Here my attempts for integrating $\cos^4(x)$ in few methods.

1st method.





So, $\int\cos^4xdx=\int(\cos^2x)^2dx$



2nd method.

By using reduction formula, $\cos^4xdx=\frac{1}{4}\sin x\cos^3x+\frac{3}{4}\int\cos^2xdx$

$=\frac{1}{4}\sin x\cos^3x+\frac{3}{4}\int(\frac{1}{2}\cos2x+\frac{1}{2})dx$

$=\frac{1}{4}\sin x\cos^3x+\frac{3}{8}\int\cos2x+\frac{3}{8}\int1dx$

$=\frac{1}{4}\sin x\cos^3x+\frac{3}{16}\sin 2x+\frac{3}{8}x$

$=\frac{1}{4}\sin x \cos^3x+\frac{3}{8}\sin x \cos x+\frac{3}{8}x$

3rd method, By using De Moivre's formula.

4th method

$\int \cos^4xdx=\int (\frac{e^{ix}+e^{-ix}}{2})^4dx$

$=\frac{1}{16}\int (e^{4ix}+4e^{2ix}+6+4e^{-2ix}+e^{-4ix})dx$

$=\frac{1}{16}\int (e^{4ix}+e^{-4ix}+4(e^{2ix}+e^{-2ix})+6)dx$



$\frac{1}{16}(\frac{1}{2}\sin 4x+4\sin 2x+6x)+c$

$\frac{1}{8}(\frac{1}{4}\sin 4x+2\sin 2x+3x)+c$

I want to ask is there more method to integrate it? Thanks.

  • $\begingroup$ If you know how to integrate $ \sin^{2} $, then you’re done because \begin{align} {\cos^{4}}(x) & = {\cos^{2}}(x) \cdot \left[ 1 - {\sin^{2}}(x) \right] \\ & = {\cos^{2}}(x) - {\cos^{2}}(x) \cdot {\sin^{2}}(x) \\ & = {\cos^{2}}(x) - \frac{1}{4} [2 \sin(x) \cos(x)]^{2} \\ & = \left[ 1 - {\sin^{2}}(x) \right] - \frac{1}{4} {\sin^{2}}(2 x). \end{align} $\endgroup$ – Berrick Caleb Fillmore Apr 23 '15 at 7:51
  • $\begingroup$ I think you've covered all the obvious methods unless you want to express it as a power series and integrate term by term...................... $\endgroup$ – Mathemagician1234 Apr 23 '15 at 7:56
  • $\begingroup$ @Mathemagician1234: The OP wants to hack this problem into pieces. $\endgroup$ – Berrick Caleb Fillmore Apr 23 '15 at 7:59
  • $\begingroup$ $cos^2(x)=\frac {1+cos(2x)}2$ and $sin^2(x)=\frac {1-cos(2x)}2$ Then $cos^4(x)=\frac {1+cos(2x)}2 - \frac 14 \frac {1-cos(4x)}2$ $\endgroup$ – user128766 Apr 23 '15 at 8:06
  • $\begingroup$ @Mathemagician1234 I don't know why. Whenever I solving problem, I will have to know methodss to solve it. $\endgroup$ – Mathxx Apr 23 '15 at 8:18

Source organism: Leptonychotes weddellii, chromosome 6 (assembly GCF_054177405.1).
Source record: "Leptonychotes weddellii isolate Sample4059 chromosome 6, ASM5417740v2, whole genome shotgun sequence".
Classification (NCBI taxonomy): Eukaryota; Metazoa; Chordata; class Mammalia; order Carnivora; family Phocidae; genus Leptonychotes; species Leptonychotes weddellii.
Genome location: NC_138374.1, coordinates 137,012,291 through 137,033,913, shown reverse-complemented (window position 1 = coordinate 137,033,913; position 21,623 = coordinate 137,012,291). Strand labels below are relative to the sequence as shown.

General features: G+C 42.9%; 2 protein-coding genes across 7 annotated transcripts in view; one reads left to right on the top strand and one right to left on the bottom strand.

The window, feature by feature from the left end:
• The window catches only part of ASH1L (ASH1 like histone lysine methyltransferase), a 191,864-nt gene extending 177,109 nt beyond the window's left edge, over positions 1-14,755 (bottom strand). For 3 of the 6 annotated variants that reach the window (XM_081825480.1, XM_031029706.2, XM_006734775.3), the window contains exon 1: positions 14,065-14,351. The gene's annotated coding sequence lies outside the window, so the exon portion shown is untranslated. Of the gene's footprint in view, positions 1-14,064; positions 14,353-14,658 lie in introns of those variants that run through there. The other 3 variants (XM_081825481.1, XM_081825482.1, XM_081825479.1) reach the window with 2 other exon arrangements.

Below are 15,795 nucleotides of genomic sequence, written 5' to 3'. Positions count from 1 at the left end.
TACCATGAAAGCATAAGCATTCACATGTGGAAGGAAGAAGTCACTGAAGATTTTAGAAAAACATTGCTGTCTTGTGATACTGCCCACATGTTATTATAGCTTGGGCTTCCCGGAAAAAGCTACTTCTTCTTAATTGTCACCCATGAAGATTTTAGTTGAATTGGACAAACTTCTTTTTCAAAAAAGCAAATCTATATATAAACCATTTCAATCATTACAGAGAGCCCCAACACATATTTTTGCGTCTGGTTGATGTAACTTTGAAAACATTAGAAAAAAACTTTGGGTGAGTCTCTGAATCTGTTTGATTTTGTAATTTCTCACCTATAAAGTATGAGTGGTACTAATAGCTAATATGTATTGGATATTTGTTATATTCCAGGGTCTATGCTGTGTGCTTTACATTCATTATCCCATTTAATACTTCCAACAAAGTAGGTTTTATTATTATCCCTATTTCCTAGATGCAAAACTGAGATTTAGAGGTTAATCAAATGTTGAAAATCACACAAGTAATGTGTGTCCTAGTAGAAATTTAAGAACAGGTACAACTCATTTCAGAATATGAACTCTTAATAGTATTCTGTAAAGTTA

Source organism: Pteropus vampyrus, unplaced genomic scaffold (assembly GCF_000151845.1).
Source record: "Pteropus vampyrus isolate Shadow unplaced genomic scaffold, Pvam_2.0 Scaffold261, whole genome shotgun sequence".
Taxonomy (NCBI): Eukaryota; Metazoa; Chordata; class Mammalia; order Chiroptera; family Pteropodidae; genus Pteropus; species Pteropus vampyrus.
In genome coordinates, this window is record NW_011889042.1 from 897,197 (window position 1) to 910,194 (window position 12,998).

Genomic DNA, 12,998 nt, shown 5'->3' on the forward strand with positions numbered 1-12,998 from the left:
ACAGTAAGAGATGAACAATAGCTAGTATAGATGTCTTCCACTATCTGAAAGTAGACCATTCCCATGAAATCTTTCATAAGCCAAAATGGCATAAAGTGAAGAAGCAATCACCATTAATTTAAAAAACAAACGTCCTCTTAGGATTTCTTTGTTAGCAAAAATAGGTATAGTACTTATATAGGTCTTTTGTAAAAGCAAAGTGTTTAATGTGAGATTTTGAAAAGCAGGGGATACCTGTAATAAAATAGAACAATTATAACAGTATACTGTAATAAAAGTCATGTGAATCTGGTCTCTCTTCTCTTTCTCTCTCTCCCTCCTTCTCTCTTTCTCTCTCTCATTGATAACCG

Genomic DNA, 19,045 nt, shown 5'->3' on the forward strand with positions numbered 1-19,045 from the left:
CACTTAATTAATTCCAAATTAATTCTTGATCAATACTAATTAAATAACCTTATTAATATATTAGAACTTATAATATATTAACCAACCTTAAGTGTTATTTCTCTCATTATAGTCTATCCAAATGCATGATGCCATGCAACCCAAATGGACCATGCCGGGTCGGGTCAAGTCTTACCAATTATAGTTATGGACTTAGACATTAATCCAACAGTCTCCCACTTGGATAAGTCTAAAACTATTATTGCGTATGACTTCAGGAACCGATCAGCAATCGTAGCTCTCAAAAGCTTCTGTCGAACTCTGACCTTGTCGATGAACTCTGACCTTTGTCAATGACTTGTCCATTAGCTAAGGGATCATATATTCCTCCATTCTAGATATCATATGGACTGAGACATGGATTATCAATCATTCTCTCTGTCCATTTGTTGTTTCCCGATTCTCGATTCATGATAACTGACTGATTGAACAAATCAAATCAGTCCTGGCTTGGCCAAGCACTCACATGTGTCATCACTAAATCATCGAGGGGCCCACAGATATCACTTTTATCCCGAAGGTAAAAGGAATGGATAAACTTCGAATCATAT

Let us first establish a general formula, with an obvious notation:

$$(C^cS^s)'=-cC^{c-1}S^{s+1}+sC^{c+1}S^{s-1}=-cC^{c-1}(1-C^2)S^{s-1}+sC^{c+1}S^{s-1}\\ =-cC^{c-1}S^{s-1}+(s+c)C^{c+1}S^{s-1}.$$

Then, rewriting and shifting the indexes,

$$\int C^\color{green}cS^s\,dx=\frac1{s+c}C^{c-1}S^{s+1}+\frac{c-1}{s+c}\int C^{\color{green}{c-2}}S^s\,dx.$$

Then $$C^2\to\frac12CS+\frac12x,$$ $$C^4\to\frac14C^3S+\frac34\left(\frac12CS+\frac12x\right).$$

Deriving $C^{c-1}S$ directly leads to the recurrence $$\int C^\color{green}c\,dx=\frac1cC^{c-1}S+\frac{c-1}c\int C^{\color{green}{c-2}}\,dx.$$


I think you gave the most straightforward methods, including the sure-to-success replacement by $e^{ix}+e^{-ix}$. Basically any other method is going to be a more obfuscated form of this one.

You could also give a shot to the rational parametrization of the unit circle, by using $\cos x = \frac{1-t^2}{1+t^2}$ and $dx = \frac{2\,dt}{1+t^2}$, so that $\int \cos^4 x dx = \int \frac {2(1-t^2)^4dt}{(1+t^2)^5}$, expanding this ugly rational fraction at the poles, and then reusing the rational parametrization to fall back on the trigonometric result.

There might also be a way to do this using Fourier expansion, but I'm not sure I want to see this.


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